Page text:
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This is a weekly newsletter covering the top stories in startups, venture capital, and cutting-edge technologies. The newsletter is organized into three sections: a recap of the biggest stories of the week, a long-form deep dive into a specific topic, and a profile of a lesser-known fund.
💵 Chime rings in a new round of funding
San Francisco-based Chime announced a $485 million Series F round this week, valuing the company at $14.5 billion. The fintech startup primarily focuses on delivering banking services through mobile phones, which is quite a competitive area with several startups known as “challenger banks” directly in competition. With this current round, Chime now has over $1 billion in dry powder that can be deployed for strategic acquisitions in a run-up to a potential IPO late next year. The round had participation from Coatue, Iconic, Tiger Global, Whale Rock Capital, General Atlantic, Access Technology Ventures, Dragoneer, and DST Global.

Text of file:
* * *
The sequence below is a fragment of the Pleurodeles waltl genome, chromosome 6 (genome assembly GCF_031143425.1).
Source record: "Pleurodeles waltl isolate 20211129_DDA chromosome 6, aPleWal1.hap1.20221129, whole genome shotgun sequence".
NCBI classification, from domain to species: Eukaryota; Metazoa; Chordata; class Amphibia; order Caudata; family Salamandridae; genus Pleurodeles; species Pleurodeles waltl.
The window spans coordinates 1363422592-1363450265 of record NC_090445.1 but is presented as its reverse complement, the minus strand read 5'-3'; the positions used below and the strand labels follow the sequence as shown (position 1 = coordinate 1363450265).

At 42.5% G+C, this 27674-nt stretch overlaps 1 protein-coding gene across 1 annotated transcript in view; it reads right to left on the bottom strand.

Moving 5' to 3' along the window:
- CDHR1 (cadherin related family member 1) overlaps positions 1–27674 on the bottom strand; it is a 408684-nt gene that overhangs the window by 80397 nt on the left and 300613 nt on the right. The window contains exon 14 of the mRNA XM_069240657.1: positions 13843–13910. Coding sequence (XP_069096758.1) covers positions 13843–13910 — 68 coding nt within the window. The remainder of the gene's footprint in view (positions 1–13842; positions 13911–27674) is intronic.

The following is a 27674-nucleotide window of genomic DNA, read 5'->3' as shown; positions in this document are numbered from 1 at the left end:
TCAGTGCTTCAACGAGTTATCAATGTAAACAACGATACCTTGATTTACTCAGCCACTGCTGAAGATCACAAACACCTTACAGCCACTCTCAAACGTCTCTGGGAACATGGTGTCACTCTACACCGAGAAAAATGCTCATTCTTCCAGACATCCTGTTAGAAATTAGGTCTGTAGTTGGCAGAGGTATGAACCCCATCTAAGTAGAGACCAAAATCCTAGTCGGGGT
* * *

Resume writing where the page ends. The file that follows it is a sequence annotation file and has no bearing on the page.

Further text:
🖥 Airtable fills in new capital on its form
Project management startup Airtable landed $185 million in Series D funding, bringing its total valuation to $2.5 billion. The San Francisco-based startup focuses on increasing productivity by helping teams keep track of timelines and workflows. In conjunction with the new funding, Airtable announced Airtable Apps, a platform for third-party developers to create custom apps. The round was led by Thrive Capital, with participation from Benchmark, Coatue, Caffeinated Capital, and CRV.